096         self.options = config.cwoptions
098     def report(self, result):
099         if self.options['enabled'] == '1':
100             try:
101                 endpoint = f"{self.config.hostname}:{self.config.port}"
102                 cloudwatch = boto3.client('cloudwatch')
103                 metric_data = [{
104                     'MetricName': 'Available',
105                     'Dimensions': [
106                         {'Name': 'Endpoint', 'Value': endpoint}
107                     ],
108                     'Unit': 'None',
109                     'Value': int(result['Available'])
110                 }]
111                 if result['Available'] == '1':
112                     metric_data.append({
113                         'MetricName': 'TimeTaken',
114                         'Dimensions': [
115                             {'Name': 'Endpoint', 'Value': endpoint}
116                         ],
117                         'Unit': 'Milliseconds',
118                         'Value': int(result['TimeTaken'])
119                     })
121                 result = cloudwatch.put_metric_data(
122                     MetricData=metric_data,
123                     Namespace=self.config.cwoptions['namespace']
124                 )
126                 print(f"Sent data to CloudWatch requestId=:{result['ResponseMetadata']['RequestId']}")
127             except Exception as e:
128                 print(f"Failed to publish metrics to CloudWatch:{e}")
130 def port_check(event, context):
131     """Lambda function handler"""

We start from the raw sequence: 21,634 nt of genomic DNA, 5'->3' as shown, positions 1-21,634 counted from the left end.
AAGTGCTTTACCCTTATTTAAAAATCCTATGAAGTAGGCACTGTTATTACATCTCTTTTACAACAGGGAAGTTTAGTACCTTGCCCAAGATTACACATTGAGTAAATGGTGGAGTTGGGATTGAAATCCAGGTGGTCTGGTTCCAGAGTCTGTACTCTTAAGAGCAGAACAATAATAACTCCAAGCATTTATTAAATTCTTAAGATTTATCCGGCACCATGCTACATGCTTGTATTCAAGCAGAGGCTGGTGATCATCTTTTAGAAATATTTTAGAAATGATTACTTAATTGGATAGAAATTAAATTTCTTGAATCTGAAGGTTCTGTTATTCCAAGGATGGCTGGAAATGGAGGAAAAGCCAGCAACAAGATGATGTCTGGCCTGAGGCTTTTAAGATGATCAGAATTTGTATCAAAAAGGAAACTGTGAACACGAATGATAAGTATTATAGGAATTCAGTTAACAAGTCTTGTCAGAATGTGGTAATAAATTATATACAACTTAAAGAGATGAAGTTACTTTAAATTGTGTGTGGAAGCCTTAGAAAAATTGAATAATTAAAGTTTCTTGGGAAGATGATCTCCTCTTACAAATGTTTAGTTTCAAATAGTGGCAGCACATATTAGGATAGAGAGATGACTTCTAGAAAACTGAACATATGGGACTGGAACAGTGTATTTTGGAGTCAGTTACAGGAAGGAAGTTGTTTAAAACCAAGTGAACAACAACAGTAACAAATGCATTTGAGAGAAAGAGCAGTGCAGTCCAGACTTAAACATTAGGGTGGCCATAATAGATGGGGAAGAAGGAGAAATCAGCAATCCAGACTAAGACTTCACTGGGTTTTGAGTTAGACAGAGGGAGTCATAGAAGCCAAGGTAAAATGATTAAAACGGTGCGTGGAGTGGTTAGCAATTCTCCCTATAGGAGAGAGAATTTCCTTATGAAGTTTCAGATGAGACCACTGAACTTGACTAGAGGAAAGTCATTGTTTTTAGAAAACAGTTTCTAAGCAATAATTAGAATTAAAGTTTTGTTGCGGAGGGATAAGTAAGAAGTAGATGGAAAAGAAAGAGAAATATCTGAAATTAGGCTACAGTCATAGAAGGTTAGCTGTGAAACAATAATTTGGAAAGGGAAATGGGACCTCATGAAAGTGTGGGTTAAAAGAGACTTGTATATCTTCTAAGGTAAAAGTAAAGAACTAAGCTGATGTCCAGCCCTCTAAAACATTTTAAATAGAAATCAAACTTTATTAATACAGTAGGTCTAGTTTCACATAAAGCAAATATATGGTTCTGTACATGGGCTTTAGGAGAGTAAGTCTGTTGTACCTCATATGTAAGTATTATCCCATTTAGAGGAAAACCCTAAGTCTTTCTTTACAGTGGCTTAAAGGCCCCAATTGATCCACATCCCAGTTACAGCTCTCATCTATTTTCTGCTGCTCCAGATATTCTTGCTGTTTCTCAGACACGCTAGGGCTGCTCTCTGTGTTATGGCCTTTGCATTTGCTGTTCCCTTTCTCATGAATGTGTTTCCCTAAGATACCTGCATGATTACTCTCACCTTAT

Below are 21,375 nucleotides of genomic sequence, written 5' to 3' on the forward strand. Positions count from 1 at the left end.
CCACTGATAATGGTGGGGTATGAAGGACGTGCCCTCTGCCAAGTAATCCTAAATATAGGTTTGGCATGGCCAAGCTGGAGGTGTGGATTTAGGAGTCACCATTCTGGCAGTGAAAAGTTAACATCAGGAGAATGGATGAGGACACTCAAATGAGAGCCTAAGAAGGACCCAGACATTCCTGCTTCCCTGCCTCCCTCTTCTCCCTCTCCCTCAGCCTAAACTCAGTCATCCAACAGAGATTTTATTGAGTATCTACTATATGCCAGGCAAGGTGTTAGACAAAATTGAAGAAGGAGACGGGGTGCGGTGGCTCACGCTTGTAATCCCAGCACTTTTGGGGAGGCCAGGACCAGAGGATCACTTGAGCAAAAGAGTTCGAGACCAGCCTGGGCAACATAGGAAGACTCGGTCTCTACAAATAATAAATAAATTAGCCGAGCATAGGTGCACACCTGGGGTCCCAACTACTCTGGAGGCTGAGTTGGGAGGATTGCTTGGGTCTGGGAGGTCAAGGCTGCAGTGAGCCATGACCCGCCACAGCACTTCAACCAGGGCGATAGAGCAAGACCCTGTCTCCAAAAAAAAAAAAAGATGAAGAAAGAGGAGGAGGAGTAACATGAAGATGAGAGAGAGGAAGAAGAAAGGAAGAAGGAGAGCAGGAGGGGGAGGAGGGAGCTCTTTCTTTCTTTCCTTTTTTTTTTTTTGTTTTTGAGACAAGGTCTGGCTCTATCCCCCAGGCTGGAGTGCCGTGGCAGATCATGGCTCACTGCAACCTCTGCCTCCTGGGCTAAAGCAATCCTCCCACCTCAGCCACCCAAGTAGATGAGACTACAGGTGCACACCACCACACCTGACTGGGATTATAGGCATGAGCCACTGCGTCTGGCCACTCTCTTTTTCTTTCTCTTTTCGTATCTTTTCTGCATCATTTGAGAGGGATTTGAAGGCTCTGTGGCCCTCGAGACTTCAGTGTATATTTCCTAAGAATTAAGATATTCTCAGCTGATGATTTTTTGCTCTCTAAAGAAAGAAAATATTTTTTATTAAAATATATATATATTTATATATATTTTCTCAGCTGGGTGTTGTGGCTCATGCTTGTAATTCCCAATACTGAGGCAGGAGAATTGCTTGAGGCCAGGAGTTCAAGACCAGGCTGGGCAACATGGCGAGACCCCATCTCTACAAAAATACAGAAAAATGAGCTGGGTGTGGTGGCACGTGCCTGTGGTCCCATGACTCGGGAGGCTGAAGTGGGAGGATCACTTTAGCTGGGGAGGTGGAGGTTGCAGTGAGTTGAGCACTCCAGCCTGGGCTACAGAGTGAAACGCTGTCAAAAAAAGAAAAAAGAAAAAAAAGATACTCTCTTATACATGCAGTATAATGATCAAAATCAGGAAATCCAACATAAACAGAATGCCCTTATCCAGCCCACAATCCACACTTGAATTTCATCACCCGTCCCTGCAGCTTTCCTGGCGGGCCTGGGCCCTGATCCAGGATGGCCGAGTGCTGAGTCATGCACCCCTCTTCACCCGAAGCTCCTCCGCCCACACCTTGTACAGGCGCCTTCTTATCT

133     config = Config(event)
134     port_check = PortCheck(config)
136     result = port_check.execute()
138     # report results
139     ResultReporter(config).report(result)
141     result_json = json.dumps(result, indent=4)
142     # log results
143     print(f"Result of checking  {config.hostname}:{config.port}\n{result_json}")
145     # return to caller
146     return result

Now, click Save at the top right and look for the Handler input box on the right-hand side of where you pasted the code. You'll need to change the starting point for the Lambda function from lambda_function.lambda_handler to lambda_function.port_check , which is how the script is written. Be sure to click Save again.

Next, configure a new test event,


adjusted a bit from the base2Services GitHub example [5]. Once you've adapted the parameters for your own system settings, go back to the EmptyTest box, pull down the menu, and click Configure test events to create a new parameter to pass to a test. I pasted the test event code over the top of the example JSON code, named it PortTest , and clicked Create .